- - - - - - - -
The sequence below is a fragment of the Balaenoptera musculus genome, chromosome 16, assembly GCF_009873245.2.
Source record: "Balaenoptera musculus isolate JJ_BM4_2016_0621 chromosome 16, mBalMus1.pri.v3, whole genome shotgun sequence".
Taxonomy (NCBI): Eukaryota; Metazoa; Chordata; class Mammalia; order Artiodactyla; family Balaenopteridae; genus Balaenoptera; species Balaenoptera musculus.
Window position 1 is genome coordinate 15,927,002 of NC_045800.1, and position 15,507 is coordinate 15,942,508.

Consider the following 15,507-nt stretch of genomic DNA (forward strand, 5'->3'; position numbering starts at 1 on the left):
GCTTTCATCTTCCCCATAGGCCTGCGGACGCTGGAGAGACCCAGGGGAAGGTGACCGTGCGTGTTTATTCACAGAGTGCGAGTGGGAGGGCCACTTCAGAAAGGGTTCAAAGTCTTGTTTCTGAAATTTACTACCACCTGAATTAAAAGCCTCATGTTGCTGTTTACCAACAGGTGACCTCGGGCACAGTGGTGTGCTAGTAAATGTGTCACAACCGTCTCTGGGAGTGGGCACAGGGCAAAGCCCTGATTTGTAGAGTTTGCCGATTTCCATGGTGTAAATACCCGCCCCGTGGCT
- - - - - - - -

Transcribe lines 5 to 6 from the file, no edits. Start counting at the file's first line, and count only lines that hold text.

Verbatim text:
Consider the following 15,507-nt stretch of genomic DNA (forward strand, 5'->3'; position numbering starts at 1 on the left):
GCTTTCATCTTCCCCATAGGCCTGCGGACGCTGGAGAGACCCAGGGGAAGGTGACCGTGCGTGTTTATTCACAGAGTGCGAGTGGGAGGGCCACTTCAGAAAGGGTTCAAAGTCTTGTTTCTGAAATTTACTACCACCTGAATTAAAAGCCTCATGTTGCTGTTTACCAACAGGTGACCTCGGGCACAGTGGTGTGCTAGTAAATGTGTCACAACCGTCTCTGGGAGTGGGCACAGGGCAAAGCCCTGATTTGTAGAGTTTGCCGATTTCCATGGTGTAAATACCCGCCCCGTGGCT